2 low-molecular weight heparin, fondaparinux, subcutaneous unfractionated heparin) or rivaroxaban in patients with VTE. 1 However, because of the limited number of publications on the efficacy and tolerability of rivaroxaban for VTE treatment at the time the recommendations were drafted (October 2011), the panel gave a weak recommendation for low molecular weight heparin/warfarin over rivaroxaban. KEY POINTS FOR NEWER ANTICOAGULANTS Dabigatran (Pradaxa ) 3 Since its FDA approval in 2010, dabigatran has been marketed for stroke prevention and systemic embolism in patients with nonvalvular atrial fibrillation. This direct thrombin inhibitor comes as a 75mg or 150mg tablet and is dosed at 150mg twice daily (half-life is approximately hours). A dose adjustment of 75mg twice daily may be necessary for patients with renal impairment (serum creatinine of 15-30mL/min). No consistent change has been noted in dabigatran pharmacodynamics or exposure in patients with moderate hepatic impairment (Child-Pugh Class B). The conversion from warfarin to dabigatran is simple - warfarin is discontinued and dabigatran is started when the International Normalized Ratio (INR) falls below 2. On the other hand, the number of days to convert dabigatran to warfarin depends on the patient s creatinine clearance (CrCl). Dabigatran should be discontinued 3 days after the start of warfarin therapy if a patient has a CrCl of 50 ml/min or higher, 2 days after if the patient has a CrCl ranging from 30 to 50 ml/min, and 1 day after if the patient has a CrCl ranging from ml/min. Patients on dabigatran usually do not require laboratory monitoring with the exception of testing the aptt (Activated Partial Thromboplastin Time) for patients with life-threatening bleeding or need for emergent reversal. In terms of drug interactions, avoid concomitant use of dabigatran with strong p- glycoprotein inhibitors (e.g. ketoconazole, dronedarone) or reduce the dose of dabigatran to 75mg twice daily; avoid coadministration with drugs that induce p-glycoprotein (e.g. rifampin). Capsules should be used within four months of opening the bottle, assuming appropriate storage conditions (25 0 C in original package). Rivaroxaban (Xarelto ) 4 This oral direct factor Xa inhibitor was developed and first approved by the FDA in 2011 for preventing venous thromboembolism in adults undergoing hip or knee replacement surgery. Shortly after its approval, the FDA accepted its indication for stroke prophylaxis in patients with nonvalvular atrial fibrillation. Finally in 2012, the FDA approved rivaroxaban for the prevention and treatment of deep vein thrombosis (DVT) and pulmonary embolism (PE), thereby decreasing the recurrence of venous thromboembolism. Rivaroxaban is available in 10mg, 15mg, and 20mg tablets and has a half-life of approximately 5-9 hours. This agent offers the convenience of once daily dosing for 2 indications: (1) 20mg daily for nonvalvular atrial fibrillation; and (2)10mg daily for days for knee replacement, 35 days for hip replacement patients requiring DVT/PE prophylaxis. During the first 3 weeks of treatment, DVT/PE patients should receive rivaroxaban 15mg twice daily with food. After the initial loading phase, patients should receive rivaroxaban 20mg daily for the remaining treatment duration. Rivaroxaban is available in 10mg, 15mg, and 20mg tablets and has a half-life of approximately 5-9 hours. Renally impaired patients may require dose adjustments when considering rivaroxaban - patients with CrCl ranging from 15 to 50 ml/min should receive 15 mg daily. No dose adjustments are needed for the prevention of DVT/PE. However, use of rivaroxaban in patients with CrCl < 15mL/min should be avoided for nonvalvular atrial fibrillation. Similarly, use of rivaroxaban in patients with CrCl < 30 ml/min should be avoided for DVT/PE treatment and prophylaxis. No adjustments are needed for patients with mild hepatic impairment, but should be avoided in patients with moderate to severe hepatic impairment (Child-Pugh classes B and C) and in patients with any hepatic disease associated with coagulopathy. The conversion from warfarin to rivaroxaban begins by stopping warfarin and starting rivaroxaban when the INR falls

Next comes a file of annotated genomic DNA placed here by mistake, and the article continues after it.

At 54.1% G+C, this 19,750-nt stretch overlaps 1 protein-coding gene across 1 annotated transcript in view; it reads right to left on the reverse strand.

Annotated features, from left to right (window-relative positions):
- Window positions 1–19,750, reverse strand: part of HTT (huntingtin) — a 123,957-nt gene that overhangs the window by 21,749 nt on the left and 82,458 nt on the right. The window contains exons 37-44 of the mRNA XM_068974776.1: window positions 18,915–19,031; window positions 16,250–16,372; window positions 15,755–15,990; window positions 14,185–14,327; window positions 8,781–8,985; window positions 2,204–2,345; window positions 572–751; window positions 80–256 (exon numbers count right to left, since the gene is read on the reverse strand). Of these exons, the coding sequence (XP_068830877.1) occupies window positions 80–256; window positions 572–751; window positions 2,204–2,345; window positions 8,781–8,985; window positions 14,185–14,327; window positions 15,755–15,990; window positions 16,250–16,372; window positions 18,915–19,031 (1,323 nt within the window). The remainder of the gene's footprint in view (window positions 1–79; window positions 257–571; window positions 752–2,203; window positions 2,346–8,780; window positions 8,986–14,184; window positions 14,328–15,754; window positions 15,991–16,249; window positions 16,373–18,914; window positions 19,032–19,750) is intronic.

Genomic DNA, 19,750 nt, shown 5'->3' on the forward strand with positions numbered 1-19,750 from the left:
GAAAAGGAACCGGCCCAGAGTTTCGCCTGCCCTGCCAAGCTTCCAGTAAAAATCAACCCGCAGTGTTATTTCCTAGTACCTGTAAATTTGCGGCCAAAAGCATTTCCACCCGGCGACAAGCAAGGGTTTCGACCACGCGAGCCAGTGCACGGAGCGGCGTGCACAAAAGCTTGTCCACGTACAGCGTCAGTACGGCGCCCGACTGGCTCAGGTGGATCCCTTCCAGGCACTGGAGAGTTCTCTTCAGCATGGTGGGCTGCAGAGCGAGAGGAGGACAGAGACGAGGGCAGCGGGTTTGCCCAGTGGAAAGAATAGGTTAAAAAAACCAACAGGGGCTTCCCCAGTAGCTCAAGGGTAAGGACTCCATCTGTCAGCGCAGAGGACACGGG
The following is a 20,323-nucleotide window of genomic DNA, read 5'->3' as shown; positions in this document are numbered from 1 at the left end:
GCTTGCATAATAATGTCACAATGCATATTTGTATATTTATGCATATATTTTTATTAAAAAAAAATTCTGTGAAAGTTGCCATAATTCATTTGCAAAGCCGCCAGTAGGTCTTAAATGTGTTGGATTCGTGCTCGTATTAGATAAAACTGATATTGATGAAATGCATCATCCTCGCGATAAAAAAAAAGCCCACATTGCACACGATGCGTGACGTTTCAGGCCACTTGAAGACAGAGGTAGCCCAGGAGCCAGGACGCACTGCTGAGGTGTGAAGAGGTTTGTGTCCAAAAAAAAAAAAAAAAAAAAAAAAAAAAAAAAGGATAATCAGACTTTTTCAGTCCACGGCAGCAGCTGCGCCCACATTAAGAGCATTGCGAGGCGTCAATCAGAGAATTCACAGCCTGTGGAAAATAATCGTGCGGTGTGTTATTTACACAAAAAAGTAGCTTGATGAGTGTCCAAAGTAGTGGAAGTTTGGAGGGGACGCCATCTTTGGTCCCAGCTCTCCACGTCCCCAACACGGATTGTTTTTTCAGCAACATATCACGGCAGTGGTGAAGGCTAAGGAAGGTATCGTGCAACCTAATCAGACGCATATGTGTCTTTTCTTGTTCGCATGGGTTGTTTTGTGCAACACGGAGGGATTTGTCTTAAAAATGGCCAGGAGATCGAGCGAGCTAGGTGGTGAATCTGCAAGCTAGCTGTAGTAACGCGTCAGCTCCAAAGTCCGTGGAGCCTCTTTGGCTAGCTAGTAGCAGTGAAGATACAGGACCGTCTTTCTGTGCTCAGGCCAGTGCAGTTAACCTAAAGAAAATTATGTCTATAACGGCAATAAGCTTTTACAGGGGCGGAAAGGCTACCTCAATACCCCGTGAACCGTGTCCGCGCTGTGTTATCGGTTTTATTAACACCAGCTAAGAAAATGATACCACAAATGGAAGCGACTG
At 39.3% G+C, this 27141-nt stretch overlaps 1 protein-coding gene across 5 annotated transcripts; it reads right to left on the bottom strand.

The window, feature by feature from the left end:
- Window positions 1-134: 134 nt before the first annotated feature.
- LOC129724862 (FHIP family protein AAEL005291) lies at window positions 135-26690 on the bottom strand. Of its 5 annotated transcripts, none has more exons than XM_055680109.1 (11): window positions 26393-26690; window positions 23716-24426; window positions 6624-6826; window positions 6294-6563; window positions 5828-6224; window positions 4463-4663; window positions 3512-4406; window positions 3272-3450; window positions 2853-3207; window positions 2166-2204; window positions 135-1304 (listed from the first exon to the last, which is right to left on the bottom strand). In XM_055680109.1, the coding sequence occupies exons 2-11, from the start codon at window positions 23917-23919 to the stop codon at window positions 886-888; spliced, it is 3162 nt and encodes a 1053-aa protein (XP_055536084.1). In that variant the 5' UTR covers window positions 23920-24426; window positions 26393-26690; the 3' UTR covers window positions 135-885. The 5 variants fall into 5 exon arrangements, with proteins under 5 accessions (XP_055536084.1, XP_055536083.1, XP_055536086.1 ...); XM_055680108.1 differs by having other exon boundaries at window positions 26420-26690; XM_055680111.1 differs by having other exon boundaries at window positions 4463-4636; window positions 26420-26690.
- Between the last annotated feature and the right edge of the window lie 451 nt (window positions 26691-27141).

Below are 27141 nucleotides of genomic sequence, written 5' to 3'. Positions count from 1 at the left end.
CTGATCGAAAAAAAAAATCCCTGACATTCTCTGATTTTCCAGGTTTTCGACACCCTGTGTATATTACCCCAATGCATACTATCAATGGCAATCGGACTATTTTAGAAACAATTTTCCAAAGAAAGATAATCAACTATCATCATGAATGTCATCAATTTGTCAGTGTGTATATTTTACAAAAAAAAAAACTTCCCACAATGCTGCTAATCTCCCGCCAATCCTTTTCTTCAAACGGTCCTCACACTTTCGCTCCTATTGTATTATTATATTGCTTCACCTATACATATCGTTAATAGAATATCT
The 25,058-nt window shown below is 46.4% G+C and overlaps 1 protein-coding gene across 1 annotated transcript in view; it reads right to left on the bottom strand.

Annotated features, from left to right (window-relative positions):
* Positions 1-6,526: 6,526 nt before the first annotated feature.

3 below 3. Conversely, discontinue rivaroxaban and begin both parenteral anticoagulant and warfarin at the same time of the next dose when rivaroxaban would have been taken. Routine laboratory monitoring for rivaroxaban is not required but the prothrombin time (PT)/INR may be used prior to invasive procedures or for life-threatening bleeding. Avoid concomitant use of drugs that inhibit CYP3A4 and p- glycoprotein (e.g. ketoconazole, itraconazole, ritonavir (alone, or in combination with lopinavir or indinavir), conivaptan) and CYP3A4/p-glycoprotein inducers (e.g. carbamazepine, phenytoin, rifampin, St. John s Wort). Apixaban (Eliquis ) 5 This agent is FDA-approved for use in prevention of stroke and systemic embolism in patients with nonvalvular atrial fibrillation; tablet strengths include 2.5 mg and 5 mg. In patients presenting with 2 or more of the following characteristics: (1) 80 years of age or older; (2) weighing 60kg; (3) presenting with serum creatinine 1.5mg/dL, apixaban should be dosed at 2.5mg twice daily. Otherwise, most patients start at 5mg twice daily. No dose adjustment is needed for mild hepatic impairment, but patients with severe hepatic impairment should avoid taking this drug. The conversion from warfarin to apixaban begins with discontinuing warfarin and starting apixaban when the INR falls below 2. If switching from apixaban to warfarin, stop apixaban and start both parenteral anticoagulant and warfarin when the next dose of apixaban would have been given. Similar to dabigatran and rivaroxaban recipients, apixaban recipients generally do not require laboratory monitoring. However, PT/INR may be analyzed in the event of life-threatening bleeding or if emergent reversal is needed. Patients taking strong dual inhibitors of CYP3A4 and p-glycoprotein should receive apixaban 2.5 mg twice daily. Patients taking drugs that induce CYP3A4 and p-glycoprotein (carbamazepine, phenytoin, rifampin, St. John s Wort) should avoid taking apixaban. BLEEDING RISK In stroke prevention trials that included non-valvular atrial fibrillation patients, major bleeding rates did not differ between dabigatran and rivaroxaban compared with warfarin; lower rates occurred in apixaban recipients relative to warfarin recipients. 6-8 Lower rates of intracranial hemorrhage have been reported in patients with non-valvular atrial fibrillation who received rivaroxaban, apixaban, and dabigatran, relative to warfarin-treated patients. Gastrointestinal bleeding occurred more frequently in dabigatran-treated patients and rivaroxaban-treated patients relative to warfarin, whereas there was no difference between apixaban and warfarin. Rivaroxaban therapy resulted in comparable major bleeding rates compared to enoxaparin/warfarin therapy in a phase 3 acute DVT study 10, whereas major bleeding rates were 50% lower in rivaroxaban recipients compared with the enoxaparin/warfarin treatment group in a phase 3 acute PE clinical trial 11. REVERSAL OF NEWER ANTICOAGULANTS At present, no antidote is available for the newer anticoagulants. However, participants of the Thrombosis and Hemostasis Summit of North America recommended the following measures for reversing the effect of these agents 12 : (1) Supportive Care: Patients treated with apixaban, dabigatran, or rivaroxaban who present with significant bleeding or the need for emergent surgery should receive routine usual supportive care including fluid resuscitation, red blood cell transfusions, maintenance of renal function, identification of bleeding source, and surgical intervention as needed. (2) Discontinuation of drug: Given the relatively short half-lives of the new oral anticoagulants, withholding further doses and supportive care is likely to be sufficient for many patients. In patients with normal renal function, most of the anticoagulant effect of new medications should dissipate within a day or two.